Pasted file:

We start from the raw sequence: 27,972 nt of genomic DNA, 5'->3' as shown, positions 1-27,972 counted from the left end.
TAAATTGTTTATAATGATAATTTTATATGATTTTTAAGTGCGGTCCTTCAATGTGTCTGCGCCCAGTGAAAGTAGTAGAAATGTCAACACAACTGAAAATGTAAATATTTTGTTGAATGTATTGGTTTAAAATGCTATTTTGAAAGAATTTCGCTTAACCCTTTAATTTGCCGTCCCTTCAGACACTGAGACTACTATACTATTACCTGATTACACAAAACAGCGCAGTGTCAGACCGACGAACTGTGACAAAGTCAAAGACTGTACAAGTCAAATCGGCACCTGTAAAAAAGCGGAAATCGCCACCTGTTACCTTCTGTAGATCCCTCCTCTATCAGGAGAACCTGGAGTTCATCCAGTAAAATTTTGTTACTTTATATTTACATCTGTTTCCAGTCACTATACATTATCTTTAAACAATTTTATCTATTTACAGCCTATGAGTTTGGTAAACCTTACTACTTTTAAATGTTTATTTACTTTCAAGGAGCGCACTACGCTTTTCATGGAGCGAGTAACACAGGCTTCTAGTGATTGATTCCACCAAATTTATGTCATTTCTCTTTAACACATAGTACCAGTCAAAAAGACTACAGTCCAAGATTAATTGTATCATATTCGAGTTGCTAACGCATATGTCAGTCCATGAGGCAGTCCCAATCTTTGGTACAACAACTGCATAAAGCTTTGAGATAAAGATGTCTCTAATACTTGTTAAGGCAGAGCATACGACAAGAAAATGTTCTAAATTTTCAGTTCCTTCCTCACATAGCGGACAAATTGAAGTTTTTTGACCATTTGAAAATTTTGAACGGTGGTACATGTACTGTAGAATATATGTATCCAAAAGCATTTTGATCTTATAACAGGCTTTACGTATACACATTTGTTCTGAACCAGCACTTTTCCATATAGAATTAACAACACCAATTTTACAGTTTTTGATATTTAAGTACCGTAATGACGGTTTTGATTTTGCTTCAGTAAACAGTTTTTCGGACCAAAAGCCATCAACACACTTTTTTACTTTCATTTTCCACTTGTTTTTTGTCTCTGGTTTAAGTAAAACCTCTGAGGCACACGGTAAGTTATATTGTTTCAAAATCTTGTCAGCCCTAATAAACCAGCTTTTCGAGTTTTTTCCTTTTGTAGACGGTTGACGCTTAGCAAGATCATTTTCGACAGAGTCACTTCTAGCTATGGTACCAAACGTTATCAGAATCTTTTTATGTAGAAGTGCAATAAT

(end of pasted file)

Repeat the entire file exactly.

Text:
We start from the raw sequence: 27,972 nt of genomic DNA, 5'->3' as shown, positions 1-27,972 counted from the left end.
TAAATTGTTTATAATGATAATTTTATATGATTTTTAAGTGCGGTCCTTCAATGTGTCTGCGCCCAGTGAAAGTAGTAGAAATGTCAACACAACTGAAAATGTAAATATTTTGTTGAATGTATTGGTTTAAAATGCTATTTTGAAAGAATTTCGCTTAACCCTTTAATTTGCCGTCCCTTCAGACACTGAGACTACTATACTATTACCTGATTACACAAAACAGCGCAGTGTCAGACCGACGAACTGTGACAAAGTCAAAGACTGTACAAGTCAAATCGGCACCTGTAAAAAAGCGGAAATCGCCACCTGTTACCTTCTGTAGATCCCTCCTCTATCAGGAGAACCTGGAGTTCATCCAGTAAAATTTTGTTACTTTATATTTACATCTGTTTCCAGTCACTATACATTATCTTTAAACAATTTTATCTATTTACAGCCTATGAGTTTGGTAAACCTTACTACTTTTAAATGTTTATTTACTTTCAAGGAGCGCACTACGCTTTTCATGGAGCGAGTAACACAGGCTTCTAGTGATTGATTCCACCAAATTTATGTCATTTCTCTTTAACACATAGTACCAGTCAAAAAGACTACAGTCCAAGATTAATTGTATCATATTCGAGTTGCTAACGCATATGTCAGTCCATGAGGCAGTCCCAATCTTTGGTACAACAACTGCATAAAGCTTTGAGATAAAGATGTCTCTAATACTTGTTAAGGCAGAGCATACGACAAGAAAATGTTCTAAATTTTCAGTTCCTTCCTCACATAGCGGACAAATTGAAGTTTTTTGACCATTTGAAAATTTTGAACGGTGGTACATGTACTGTAGAATATATGTATCCAAAAGCATTTTGATCTTATAACAGGCTTTACGTATACACATTTGTTCTGAACCAGCACTTTTCCATATAGAATTAACAACACCAATTTTACAGTTTTTGATATTTAAGTACCGTAATGACGGTTTTGATTTTGCTTCAGTAAACAGTTTTTCGGACCAAAAGCCATCAACACACTTTTTTACTTTCATTTTCCACTTGTTTTTTGTCTCTGGTTTAAGTAAAACCTCTGAGGCACACGGTAAGTTATATTGTTTCAAAATCTTGTCAGCCCTAATAAACCAGCTTTTCGAGTTTTTTCCTTTTGTAGACGGTTGACGCTTAGCAAGATCATTTTCGACAGAGTCACTTCTAGCTATGGTACCAAACGTTATCAGAATCTTTTTATGTAGAAGTGCAATAAT